Whenever we talk about utilizing data in media, Netflix always seem to be on the tip of everyone’s tongue when referencing ‘the new age of Television…a revolution to how we consume media’. It’s no fluke.
It must be recognized and commended, not only the way Netflix is attracting new subscribers but also how it uses data to retain users during a time when customers for cable and satellite viewers, in comparison, are thinning at the edges like a mature gentleman.
Netflix is commonly known for letting its analytics and audience insights do the talking when deciding to spend millions of dollars on brand direction or to commission new products. I spoke in my last opinion piece about the importance of understanding how your audience consumes media, specifically the millennial generation growing up around infinite choices; it’s important that they know messages are catered for them. Netflix are taking a route by ramping up efforts to target kids and parents who can appreciate the value of having an ipad or a laptop with an Internet connection to keep kids entertained at vital moments of the day. Instead of boasting a vast library of movies that can be found on other services, Netflix are focusing on exclusives and specific genres for specific audience groups. The on-demand streaming company have stated that 75% of viewer activity is driven by recommendations based on their data mining process.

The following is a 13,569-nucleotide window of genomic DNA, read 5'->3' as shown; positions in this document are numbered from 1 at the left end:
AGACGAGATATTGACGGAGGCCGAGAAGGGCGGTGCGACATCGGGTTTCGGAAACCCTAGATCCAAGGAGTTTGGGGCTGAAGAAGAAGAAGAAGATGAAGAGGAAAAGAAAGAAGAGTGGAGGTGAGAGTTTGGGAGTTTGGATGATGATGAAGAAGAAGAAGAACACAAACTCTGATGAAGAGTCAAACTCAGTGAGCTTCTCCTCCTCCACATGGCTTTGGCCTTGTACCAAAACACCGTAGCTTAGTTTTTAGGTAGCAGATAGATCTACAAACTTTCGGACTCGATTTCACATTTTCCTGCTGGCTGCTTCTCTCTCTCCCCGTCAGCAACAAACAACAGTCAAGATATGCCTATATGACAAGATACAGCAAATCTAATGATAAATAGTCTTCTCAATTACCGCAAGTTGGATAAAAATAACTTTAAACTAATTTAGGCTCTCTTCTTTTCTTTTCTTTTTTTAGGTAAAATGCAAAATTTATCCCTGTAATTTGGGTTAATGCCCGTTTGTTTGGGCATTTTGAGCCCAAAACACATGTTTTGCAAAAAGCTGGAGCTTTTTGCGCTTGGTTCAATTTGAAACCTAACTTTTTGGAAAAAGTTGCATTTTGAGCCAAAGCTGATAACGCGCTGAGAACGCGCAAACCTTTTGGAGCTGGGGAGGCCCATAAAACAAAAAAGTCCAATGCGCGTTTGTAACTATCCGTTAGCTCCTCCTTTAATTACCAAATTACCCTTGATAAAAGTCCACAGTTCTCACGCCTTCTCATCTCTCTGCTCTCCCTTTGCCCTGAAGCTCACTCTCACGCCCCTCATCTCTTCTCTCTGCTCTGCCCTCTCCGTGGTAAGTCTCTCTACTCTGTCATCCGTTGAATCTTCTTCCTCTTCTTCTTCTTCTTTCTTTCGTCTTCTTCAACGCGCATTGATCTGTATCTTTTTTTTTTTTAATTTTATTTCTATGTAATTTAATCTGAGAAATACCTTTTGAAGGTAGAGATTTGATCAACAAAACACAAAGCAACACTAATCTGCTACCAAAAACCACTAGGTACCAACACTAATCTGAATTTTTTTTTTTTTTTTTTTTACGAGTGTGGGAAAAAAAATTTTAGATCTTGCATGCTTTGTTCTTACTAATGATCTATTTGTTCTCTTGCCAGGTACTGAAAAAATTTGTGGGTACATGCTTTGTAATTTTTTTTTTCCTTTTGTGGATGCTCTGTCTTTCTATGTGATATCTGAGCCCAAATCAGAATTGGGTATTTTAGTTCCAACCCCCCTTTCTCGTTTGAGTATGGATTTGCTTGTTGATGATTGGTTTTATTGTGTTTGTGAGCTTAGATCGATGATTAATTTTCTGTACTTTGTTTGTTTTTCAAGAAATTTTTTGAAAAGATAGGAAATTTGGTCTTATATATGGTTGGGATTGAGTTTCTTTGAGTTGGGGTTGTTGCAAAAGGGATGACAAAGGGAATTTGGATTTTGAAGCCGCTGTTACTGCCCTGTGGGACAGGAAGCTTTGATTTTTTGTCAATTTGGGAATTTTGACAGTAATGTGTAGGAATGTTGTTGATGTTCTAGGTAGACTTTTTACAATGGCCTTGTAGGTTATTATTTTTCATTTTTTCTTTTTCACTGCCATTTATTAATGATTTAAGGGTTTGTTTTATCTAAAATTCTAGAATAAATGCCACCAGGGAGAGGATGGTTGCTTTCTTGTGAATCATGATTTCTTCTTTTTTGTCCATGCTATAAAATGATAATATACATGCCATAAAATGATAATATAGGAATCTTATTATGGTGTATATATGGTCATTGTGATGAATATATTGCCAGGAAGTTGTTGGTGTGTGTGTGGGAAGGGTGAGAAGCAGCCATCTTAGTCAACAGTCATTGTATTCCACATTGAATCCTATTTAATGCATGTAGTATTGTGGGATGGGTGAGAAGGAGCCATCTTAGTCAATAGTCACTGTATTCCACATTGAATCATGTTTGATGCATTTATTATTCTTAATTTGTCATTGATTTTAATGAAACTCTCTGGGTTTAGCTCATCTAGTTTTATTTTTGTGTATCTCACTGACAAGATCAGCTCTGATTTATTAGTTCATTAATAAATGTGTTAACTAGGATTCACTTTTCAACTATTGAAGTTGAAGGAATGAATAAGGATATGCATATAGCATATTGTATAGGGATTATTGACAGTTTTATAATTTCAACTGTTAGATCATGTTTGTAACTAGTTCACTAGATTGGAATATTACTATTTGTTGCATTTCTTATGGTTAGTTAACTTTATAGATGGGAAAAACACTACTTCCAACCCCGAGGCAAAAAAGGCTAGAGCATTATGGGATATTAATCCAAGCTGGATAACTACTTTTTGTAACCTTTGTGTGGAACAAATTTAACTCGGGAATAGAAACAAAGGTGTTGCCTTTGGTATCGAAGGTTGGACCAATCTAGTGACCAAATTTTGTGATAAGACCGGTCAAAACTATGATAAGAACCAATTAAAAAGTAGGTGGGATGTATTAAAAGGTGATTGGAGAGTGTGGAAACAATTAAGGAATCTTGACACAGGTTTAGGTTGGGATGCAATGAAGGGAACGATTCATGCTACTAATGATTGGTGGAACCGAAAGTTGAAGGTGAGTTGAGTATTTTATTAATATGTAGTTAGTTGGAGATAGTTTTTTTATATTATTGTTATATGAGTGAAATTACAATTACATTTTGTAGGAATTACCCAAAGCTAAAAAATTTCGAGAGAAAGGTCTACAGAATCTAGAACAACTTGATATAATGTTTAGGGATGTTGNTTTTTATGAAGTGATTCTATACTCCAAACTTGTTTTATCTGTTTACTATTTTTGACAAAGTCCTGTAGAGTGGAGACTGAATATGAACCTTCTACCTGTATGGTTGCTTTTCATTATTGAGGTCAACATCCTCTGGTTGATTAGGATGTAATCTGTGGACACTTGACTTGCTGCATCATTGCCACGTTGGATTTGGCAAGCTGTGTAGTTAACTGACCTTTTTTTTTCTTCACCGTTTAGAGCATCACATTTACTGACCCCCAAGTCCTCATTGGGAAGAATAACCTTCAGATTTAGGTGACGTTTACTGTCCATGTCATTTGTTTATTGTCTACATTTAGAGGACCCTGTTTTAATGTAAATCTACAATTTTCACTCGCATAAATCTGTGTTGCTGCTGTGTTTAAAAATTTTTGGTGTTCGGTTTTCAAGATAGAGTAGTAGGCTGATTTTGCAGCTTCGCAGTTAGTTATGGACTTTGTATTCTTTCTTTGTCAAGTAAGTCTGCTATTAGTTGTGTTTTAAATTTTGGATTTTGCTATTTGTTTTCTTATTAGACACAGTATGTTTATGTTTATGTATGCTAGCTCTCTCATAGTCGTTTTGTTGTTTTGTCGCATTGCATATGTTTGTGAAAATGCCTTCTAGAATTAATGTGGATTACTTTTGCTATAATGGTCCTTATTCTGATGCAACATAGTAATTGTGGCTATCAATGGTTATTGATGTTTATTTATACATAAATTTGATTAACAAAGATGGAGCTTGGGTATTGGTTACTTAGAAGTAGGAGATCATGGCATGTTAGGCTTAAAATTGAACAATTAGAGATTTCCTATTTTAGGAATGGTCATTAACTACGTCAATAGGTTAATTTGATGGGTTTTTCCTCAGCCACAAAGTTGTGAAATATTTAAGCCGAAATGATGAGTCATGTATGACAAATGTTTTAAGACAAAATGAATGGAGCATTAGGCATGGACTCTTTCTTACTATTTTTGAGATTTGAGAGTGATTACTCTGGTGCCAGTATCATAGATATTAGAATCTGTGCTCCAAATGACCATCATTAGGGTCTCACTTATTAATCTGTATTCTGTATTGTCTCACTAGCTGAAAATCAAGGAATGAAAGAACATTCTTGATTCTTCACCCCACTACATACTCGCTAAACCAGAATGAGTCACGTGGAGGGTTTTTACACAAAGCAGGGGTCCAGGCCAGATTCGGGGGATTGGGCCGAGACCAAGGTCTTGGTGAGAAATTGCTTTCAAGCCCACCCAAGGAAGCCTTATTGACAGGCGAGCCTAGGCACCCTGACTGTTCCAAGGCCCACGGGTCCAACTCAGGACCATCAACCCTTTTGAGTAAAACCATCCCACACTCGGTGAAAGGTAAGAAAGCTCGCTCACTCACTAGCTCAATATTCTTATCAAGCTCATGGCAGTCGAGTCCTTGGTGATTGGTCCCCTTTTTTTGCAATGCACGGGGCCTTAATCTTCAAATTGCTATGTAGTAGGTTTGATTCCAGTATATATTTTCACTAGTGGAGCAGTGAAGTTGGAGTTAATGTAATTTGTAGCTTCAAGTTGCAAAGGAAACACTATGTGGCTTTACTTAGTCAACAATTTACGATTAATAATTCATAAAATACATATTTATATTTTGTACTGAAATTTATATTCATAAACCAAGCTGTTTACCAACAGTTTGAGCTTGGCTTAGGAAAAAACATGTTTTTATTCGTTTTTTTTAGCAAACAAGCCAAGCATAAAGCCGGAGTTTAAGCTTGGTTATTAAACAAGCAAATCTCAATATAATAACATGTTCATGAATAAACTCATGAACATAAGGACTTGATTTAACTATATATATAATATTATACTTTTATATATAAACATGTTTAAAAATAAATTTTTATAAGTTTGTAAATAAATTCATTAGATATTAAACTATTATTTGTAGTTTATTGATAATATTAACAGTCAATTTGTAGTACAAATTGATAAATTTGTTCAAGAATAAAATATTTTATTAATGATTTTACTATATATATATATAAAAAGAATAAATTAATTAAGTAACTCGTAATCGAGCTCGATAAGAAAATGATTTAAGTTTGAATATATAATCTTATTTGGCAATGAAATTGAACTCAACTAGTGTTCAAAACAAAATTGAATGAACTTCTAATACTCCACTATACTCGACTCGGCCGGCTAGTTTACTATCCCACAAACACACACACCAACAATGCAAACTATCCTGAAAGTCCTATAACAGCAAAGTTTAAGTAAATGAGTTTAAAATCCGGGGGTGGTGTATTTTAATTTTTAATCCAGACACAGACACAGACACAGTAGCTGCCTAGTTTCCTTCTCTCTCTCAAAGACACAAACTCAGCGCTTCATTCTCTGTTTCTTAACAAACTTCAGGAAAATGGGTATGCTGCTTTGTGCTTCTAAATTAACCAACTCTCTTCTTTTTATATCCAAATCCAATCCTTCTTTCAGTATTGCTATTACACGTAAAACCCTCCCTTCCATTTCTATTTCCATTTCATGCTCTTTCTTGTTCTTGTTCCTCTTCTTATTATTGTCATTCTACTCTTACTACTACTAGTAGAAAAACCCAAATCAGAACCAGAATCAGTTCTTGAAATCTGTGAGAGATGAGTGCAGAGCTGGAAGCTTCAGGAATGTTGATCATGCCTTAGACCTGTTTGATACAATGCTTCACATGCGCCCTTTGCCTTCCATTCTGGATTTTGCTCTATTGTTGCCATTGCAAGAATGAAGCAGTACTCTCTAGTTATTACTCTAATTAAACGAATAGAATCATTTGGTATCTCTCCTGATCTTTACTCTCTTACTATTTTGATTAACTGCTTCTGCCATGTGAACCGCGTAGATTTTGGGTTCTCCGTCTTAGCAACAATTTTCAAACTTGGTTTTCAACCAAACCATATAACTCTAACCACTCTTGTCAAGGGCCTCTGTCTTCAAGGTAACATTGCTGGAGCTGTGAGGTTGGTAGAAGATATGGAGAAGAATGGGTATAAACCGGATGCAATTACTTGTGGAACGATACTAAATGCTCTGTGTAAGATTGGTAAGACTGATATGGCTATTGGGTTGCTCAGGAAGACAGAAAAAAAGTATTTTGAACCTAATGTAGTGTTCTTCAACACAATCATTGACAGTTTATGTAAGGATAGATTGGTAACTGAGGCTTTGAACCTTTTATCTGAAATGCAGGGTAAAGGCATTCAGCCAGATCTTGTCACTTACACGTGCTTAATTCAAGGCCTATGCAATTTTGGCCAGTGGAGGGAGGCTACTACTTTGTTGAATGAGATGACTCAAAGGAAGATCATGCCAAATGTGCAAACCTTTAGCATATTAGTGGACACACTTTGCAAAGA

Using data as a lead to commission new content is clearly very useful but we have to be mindful of the measurement of success.
Whilst working for a European broadcaster, we came across a situation where this particular broadcaster had acquired some content that, in their eyes, was almost certainly going to be a major success for them. Unfortunately, almost immediately, despite a large on-air promotion campaign supported by paid-for media, research teams and commissioners were scratching their heads at the very disappointing viewing figures. In terms of absolute volume, the new show did not perform as had hoped or indeed expected.
However, when looking over the data and segmenting into viewing thirds, it was apparent to JWM that even though overall viewing volume was lower, the programme had actually achieved the highest levels of viewing that season against their lightest viewing third. It was bringing in a large number of valuable light viewers that would not normally come to the channel and therefore was having quite a large beneficial impact on the overall reach of channel – helping to address one of the key issues of the network at the time.